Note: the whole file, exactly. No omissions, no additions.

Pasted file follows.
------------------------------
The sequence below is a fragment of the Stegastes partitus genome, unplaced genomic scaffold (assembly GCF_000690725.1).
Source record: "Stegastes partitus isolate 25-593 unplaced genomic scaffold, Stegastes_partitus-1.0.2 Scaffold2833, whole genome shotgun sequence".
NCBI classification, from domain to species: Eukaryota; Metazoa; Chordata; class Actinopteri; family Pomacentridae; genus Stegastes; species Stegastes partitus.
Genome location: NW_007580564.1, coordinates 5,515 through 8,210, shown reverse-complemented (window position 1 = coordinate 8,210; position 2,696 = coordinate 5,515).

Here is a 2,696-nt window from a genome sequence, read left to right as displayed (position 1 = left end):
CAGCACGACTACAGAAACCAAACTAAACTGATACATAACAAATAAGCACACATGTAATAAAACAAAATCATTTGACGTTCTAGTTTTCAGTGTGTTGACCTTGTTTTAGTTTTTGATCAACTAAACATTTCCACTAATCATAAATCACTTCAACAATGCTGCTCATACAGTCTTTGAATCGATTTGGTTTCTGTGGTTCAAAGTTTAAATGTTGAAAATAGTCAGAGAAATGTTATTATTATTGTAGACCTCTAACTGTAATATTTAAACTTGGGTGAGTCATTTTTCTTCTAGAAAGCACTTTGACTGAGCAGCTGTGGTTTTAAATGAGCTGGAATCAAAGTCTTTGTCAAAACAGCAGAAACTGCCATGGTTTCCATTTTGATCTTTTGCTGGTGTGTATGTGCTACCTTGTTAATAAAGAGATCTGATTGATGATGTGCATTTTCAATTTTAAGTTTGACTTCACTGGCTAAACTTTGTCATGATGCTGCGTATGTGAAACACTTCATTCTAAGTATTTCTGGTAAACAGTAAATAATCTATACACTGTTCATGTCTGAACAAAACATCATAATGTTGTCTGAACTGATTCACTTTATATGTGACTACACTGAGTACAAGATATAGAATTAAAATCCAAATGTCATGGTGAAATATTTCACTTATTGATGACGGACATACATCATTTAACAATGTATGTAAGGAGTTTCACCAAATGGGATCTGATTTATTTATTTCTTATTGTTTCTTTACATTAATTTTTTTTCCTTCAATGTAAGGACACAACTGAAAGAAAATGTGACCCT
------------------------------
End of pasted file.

The sequence below is a fragment of the Stegastes partitus genome, unplaced genomic scaffold (assembly GCF_000690725.1).
Source record: "Stegastes partitus isolate 25-593 unplaced genomic scaffold, Stegastes_partitus-1.0.2 Scaffold2833, whole genome shotgun sequence".
NCBI classification, from domain to species: Eukaryota; Metazoa; Chordata; class Actinopteri; family Pomacentridae; genus Stegastes; species Stegastes partitus.
Genome location: NW_007580564.1, coordinates 5,515 through 8,210, shown reverse-complemented (window position 1 = coordinate 8,210; position 2,696 = coordinate 5,515).

Here is a 2,696-nt window from a genome sequence, read left to right as displayed (position 1 = left end):
CAGCACGACTACAGAAACCAAACTAAACTGATACATAACAAATAAGCACACATGTAATAAAACAAAATCATTTGACGTTCTAGTTTTCAGTGTGTTGACCTTGTTTTAGTTTTTGATCAACTAAACATTTCCACTAATCATAAATCACTTCAACAATGCTGCTCATACAGTCTTTGAATCGATTTGGTTTCTGTGGTTCAAAGTTTAAATGTTGAAAATAGTCAGAGAAATGTTATTATTATTGTAGACCTCTAACTGTAATATTTAAACTTGGGTGAGTCATTTTTCTTCTAGAAAGCACTTTGACTGAGCAGCTGTGGTTTTAAATGAGCTGGAATCAAAGTCTTTGTCAAAACAGCAGAAACTGCCATGGTTTCCATTTTGATCTTTTGCTGGTGTGTATGTGCTACCTTGTTAATAAAGAGATCTGATTGATGATGTGCATTTTCAATTTTAAGTTTGACTTCACTGGCTAAACTTTGTCATGATGCTGCGTATGTGAAACACTTCATTCTAAGTATTTCTGGTAAACAGTAAATAATCTATACACTGTTCATGTCTGAACAAAACATCATAATGTTGTCTGAACTGATTCACTTTATATGTGACTACACTGAGTACAAGATATAGAATTAAAATCCAAATGTCATGGTGAAATATTTCACTTATTGATGACGGACATACATCATTTAACAATGTATGTAAGGAGTTTCACCAAATGGGATCTGATTTATTTATTTCTTATTGTTTCTTTACATTAATTTTTTTTCCTTCAATGTAAGGACACAACTGAAAGAAAATGTGACCCT